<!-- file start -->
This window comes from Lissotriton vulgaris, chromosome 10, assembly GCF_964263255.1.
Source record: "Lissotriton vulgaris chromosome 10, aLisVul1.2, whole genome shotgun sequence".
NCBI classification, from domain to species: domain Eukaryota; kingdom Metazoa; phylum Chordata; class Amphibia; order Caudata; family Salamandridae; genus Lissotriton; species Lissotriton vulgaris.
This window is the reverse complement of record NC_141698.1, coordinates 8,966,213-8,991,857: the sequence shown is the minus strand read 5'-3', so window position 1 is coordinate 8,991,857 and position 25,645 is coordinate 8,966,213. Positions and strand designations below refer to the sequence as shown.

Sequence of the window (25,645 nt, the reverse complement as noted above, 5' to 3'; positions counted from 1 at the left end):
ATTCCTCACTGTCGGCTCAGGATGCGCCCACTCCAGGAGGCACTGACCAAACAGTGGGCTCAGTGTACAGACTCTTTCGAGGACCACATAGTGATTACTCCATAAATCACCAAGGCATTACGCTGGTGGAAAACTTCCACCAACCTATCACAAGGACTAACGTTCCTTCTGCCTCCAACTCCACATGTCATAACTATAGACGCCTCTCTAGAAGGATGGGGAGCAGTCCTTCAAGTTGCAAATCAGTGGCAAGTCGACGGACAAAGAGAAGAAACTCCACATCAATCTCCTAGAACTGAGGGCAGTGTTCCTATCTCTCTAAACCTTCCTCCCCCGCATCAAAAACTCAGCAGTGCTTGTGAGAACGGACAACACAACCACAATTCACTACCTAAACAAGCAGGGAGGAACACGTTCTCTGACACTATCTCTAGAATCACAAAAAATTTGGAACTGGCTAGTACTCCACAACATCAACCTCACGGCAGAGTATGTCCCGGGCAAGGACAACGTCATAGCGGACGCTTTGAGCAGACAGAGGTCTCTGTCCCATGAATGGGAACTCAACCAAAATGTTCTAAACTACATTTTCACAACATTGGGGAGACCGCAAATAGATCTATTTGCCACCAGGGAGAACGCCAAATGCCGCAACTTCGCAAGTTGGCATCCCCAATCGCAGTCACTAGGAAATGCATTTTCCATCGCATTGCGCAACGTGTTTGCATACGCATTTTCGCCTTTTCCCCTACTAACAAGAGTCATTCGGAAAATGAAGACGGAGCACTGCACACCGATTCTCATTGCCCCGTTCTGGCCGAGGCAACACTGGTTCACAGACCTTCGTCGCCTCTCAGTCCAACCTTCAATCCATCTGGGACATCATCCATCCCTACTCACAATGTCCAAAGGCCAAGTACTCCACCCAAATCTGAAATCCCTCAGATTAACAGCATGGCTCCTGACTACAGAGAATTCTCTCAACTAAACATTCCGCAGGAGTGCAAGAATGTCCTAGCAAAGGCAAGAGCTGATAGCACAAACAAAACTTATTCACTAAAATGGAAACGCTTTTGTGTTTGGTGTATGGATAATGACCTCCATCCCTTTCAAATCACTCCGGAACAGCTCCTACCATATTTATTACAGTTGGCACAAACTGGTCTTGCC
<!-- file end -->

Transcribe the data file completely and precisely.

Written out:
This window comes from Lissotriton vulgaris, chromosome 10, assembly GCF_964263255.1.
Source record: "Lissotriton vulgaris chromosome 10, aLisVul1.2, whole genome shotgun sequence".
NCBI classification, from domain to species: domain Eukaryota; kingdom Metazoa; phylum Chordata; class Amphibia; order Caudata; family Salamandridae; genus Lissotriton; species Lissotriton vulgaris.
This window is the reverse complement of record NC_141698.1, coordinates 8,966,213-8,991,857: the sequence shown is the minus strand read 5'-3', so window position 1 is coordinate 8,991,857 and position 25,645 is coordinate 8,966,213. Positions and strand designations below refer to the sequence as shown.

Sequence of the window (25,645 nt, the reverse complement as noted above, 5' to 3'; positions counted from 1 at the left end):
ATTCCTCACTGTCGGCTCAGGATGCGCCCACTCCAGGAGGCACTGACCAAACAGTGGGCTCAGTGTACAGACTCTTTCGAGGACCACATAGTGATTACTCCATAAATCACCAAGGCATTACGCTGGTGGAAAACTTCCACCAACCTATCACAAGGACTAACGTTCCTTCTGCCTCCAACTCCACATGTCATAACTATAGACGCCTCTCTAGAAGGATGGGGAGCAGTCCTTCAAGTTGCAAATCAGTGGCAAGTCGACGGACAAAGAGAAGAAACTCCACATCAATCTCCTAGAACTGAGGGCAGTGTTCCTATCTCTCTAAACCTTCCTCCCCCGCATCAAAAACTCAGCAGTGCTTGTGAGAACGGACAACACAACCACAATTCACTACCTAAACAAGCAGGGAGGAACACGTTCTCTGACACTATCTCTAGAATCACAAAAAATTTGGAACTGGCTAGTACTCCACAACATCAACCTCACGGCAGAGTATGTCCCGGGCAAGGACAACGTCATAGCGGACGCTTTGAGCAGACAGAGGTCTCTGTCCCATGAATGGGAACTCAACCAAAATGTTCTAAACTACATTTTCACAACATTGGGGAGACCGCAAATAGATCTATTTGCCACCAGGGAGAACGCCAAATGCCGCAACTTCGCAAGTTGGCATCCCCAATCGCAGTCACTAGGAAATGCATTTTCCATCGCATTGCGCAACGTGTTTGCATACGCATTTTCGCCTTTTCCCCTACTAACAAGAGTCATTCGGAAAATGAAGACGGAGCACTGCACACCGATTCTCATTGCCCCGTTCTGGCCGAGGCAACACTGGTTCACAGACCTTCGTCGCCTCTCAGTCCAACCTTCAATCCATCTGGGACATCATCCATCCCTACTCACAATGTCCAAAGGCCAAGTACTCCACCCAAATCTGAAATCCCTCAGATTAACAGCATGGCTCCTGACTACAGAGAATTCTCTCAACTAAACATTCCGCAGGAGTGCAAGAATGTCCTAGCAAAGGCAAGAGCTGATAGCACAAACAAAACTTATTCACTAAAATGGAAACGCTTTTGTGTTTGGTGTATGGATAATGACCTCCATCCCTTTCAAATCACTCCGGAACAGCTCCTACCATATTTATTACAGTTGGCACAAACTGGTCTTGCC